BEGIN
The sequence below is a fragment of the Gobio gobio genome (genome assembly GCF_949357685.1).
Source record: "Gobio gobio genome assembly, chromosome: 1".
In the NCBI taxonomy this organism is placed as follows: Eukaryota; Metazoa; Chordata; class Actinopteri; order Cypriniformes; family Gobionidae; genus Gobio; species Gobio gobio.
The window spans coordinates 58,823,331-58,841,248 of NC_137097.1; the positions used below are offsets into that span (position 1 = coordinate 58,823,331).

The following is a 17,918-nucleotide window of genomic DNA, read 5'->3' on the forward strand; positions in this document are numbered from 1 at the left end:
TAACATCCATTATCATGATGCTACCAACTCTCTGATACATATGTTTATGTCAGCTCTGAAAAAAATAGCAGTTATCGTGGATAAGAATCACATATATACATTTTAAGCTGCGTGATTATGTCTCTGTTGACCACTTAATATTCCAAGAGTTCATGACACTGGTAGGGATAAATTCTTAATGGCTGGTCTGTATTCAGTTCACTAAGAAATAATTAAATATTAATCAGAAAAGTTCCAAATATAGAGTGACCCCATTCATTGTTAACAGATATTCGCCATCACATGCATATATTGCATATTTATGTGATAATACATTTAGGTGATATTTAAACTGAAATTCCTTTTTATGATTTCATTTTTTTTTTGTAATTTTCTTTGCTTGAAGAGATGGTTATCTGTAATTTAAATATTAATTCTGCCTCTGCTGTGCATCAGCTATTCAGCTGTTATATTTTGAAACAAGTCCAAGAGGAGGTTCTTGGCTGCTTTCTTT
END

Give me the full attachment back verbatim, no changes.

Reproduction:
The sequence below is a fragment of the Gobio gobio genome (genome assembly GCF_949357685.1).
Source record: "Gobio gobio genome assembly, chromosome: 1".
In the NCBI taxonomy this organism is placed as follows: Eukaryota; Metazoa; Chordata; class Actinopteri; order Cypriniformes; family Gobionidae; genus Gobio; species Gobio gobio.
The window spans coordinates 58,823,331-58,841,248 of NC_137097.1; the positions used below are offsets into that span (position 1 = coordinate 58,823,331).

The following is a 17,918-nucleotide window of genomic DNA, read 5'->3' on the forward strand; positions in this document are numbered from 1 at the left end:
TAACATCCATTATCATGATGCTACCAACTCTCTGATACATATGTTTATGTCAGCTCTGAAAAAAATAGCAGTTATCGTGGATAAGAATCACATATATACATTTTAAGCTGCGTGATTATGTCTCTGTTGACCACTTAATATTCCAAGAGTTCATGACACTGGTAGGGATAAATTCTTAATGGCTGGTCTGTATTCAGTTCACTAAGAAATAATTAAATATTAATCAGAAAAGTTCCAAATATAGAGTGACCCCATTCATTGTTAACAGATATTCGCCATCACATGCATATATTGCATATTTATGTGATAATACATTTAGGTGATATTTAAACTGAAATTCCTTTTTATGATTTCATTTTTTTTTTGTAATTTTCTTTGCTTGAAGAGATGGTTATCTGTAATTTAAATATTAATTCTGCCTCTGCTGTGCATCAGCTATTCAGCTGTTATATTTTGAAACAAGTCCAAGAGGAGGTTCTTGGCTGCTTTCTTT